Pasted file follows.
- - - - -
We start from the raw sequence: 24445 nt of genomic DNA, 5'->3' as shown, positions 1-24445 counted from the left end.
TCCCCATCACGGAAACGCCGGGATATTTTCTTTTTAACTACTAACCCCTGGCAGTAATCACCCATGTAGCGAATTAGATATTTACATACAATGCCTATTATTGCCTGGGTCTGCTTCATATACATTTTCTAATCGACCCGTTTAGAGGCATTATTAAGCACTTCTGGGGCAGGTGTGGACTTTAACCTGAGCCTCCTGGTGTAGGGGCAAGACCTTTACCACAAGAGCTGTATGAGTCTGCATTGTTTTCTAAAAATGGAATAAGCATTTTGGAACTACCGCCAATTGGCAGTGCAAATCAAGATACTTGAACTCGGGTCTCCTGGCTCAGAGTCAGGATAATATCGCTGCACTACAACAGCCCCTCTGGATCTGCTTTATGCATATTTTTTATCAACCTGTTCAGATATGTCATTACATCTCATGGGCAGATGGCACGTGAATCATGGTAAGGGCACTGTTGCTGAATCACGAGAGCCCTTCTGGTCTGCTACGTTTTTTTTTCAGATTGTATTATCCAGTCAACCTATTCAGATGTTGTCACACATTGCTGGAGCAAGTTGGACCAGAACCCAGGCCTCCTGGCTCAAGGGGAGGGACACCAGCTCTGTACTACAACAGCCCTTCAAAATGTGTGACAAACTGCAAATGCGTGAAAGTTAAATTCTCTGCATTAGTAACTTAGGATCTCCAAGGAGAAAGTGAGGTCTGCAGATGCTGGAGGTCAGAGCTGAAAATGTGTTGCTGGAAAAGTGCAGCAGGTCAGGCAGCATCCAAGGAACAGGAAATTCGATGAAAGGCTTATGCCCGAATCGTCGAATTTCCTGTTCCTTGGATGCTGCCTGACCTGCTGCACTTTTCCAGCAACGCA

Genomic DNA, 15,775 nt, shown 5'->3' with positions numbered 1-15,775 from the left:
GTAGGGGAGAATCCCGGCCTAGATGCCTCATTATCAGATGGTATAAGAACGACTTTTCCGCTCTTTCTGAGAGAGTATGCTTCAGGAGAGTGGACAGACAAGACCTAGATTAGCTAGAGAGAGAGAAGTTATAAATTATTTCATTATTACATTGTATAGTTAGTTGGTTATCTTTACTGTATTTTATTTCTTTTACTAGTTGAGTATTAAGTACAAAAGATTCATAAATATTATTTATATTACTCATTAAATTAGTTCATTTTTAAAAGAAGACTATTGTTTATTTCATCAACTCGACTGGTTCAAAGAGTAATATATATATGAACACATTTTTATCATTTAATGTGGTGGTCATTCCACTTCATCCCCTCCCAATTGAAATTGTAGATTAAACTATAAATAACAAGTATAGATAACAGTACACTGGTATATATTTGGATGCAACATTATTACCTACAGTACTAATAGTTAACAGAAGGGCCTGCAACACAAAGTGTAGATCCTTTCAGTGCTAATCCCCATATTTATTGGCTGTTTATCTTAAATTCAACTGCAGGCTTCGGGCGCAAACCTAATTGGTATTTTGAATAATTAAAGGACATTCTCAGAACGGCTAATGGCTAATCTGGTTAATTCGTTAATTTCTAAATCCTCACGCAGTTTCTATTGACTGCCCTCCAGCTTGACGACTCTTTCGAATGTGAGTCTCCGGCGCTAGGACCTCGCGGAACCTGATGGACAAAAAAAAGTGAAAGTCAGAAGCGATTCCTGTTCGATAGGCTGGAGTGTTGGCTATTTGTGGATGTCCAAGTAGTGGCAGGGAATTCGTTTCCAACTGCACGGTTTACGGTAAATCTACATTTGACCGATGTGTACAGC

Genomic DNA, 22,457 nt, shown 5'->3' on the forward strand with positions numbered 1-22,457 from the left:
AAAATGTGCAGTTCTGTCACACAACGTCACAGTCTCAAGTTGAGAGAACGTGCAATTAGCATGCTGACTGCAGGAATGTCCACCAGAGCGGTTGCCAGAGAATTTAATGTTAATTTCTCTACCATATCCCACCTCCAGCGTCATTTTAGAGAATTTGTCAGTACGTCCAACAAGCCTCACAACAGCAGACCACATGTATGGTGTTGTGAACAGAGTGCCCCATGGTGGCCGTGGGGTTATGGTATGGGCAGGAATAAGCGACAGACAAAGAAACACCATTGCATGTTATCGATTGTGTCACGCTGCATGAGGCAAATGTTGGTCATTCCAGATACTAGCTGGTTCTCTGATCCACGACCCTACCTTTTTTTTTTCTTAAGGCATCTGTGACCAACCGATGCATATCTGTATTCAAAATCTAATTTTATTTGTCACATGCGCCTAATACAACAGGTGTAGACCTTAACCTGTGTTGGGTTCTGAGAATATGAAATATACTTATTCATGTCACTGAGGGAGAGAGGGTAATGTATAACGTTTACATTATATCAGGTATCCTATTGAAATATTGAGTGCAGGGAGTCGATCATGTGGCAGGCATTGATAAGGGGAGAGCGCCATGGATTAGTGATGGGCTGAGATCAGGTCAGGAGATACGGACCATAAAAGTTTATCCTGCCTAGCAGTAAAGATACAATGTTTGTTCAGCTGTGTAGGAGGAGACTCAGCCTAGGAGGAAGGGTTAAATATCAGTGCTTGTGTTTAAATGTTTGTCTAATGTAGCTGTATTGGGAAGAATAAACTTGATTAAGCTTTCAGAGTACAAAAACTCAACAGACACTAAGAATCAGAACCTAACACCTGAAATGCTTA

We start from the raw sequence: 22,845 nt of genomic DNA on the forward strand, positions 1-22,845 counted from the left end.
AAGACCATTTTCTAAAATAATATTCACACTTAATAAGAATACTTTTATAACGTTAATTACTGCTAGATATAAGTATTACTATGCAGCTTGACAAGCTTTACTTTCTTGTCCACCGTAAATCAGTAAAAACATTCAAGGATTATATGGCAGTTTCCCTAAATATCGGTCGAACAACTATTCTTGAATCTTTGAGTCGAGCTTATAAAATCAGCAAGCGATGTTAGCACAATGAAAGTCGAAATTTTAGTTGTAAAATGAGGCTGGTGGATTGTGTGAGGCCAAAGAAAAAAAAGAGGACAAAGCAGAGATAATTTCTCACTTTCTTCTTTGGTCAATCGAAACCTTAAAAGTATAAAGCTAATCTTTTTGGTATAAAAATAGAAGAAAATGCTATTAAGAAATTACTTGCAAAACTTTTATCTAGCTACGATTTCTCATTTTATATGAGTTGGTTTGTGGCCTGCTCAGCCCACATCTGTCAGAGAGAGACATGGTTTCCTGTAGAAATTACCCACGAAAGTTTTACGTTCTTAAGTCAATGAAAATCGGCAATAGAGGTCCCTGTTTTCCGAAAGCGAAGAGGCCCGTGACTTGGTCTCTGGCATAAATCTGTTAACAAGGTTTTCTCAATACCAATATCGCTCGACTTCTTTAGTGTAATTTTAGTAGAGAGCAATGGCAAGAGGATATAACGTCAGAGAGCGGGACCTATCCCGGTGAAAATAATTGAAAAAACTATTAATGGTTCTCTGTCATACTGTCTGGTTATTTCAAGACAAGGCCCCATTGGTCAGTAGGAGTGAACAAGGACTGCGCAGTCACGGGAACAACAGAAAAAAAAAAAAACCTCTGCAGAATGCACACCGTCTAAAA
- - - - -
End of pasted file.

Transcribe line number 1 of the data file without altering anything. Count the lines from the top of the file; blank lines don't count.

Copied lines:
We start from the raw sequence: 24445 nt of genomic DNA, 5'->3' as shown, positions 1-24445 counted from the left end.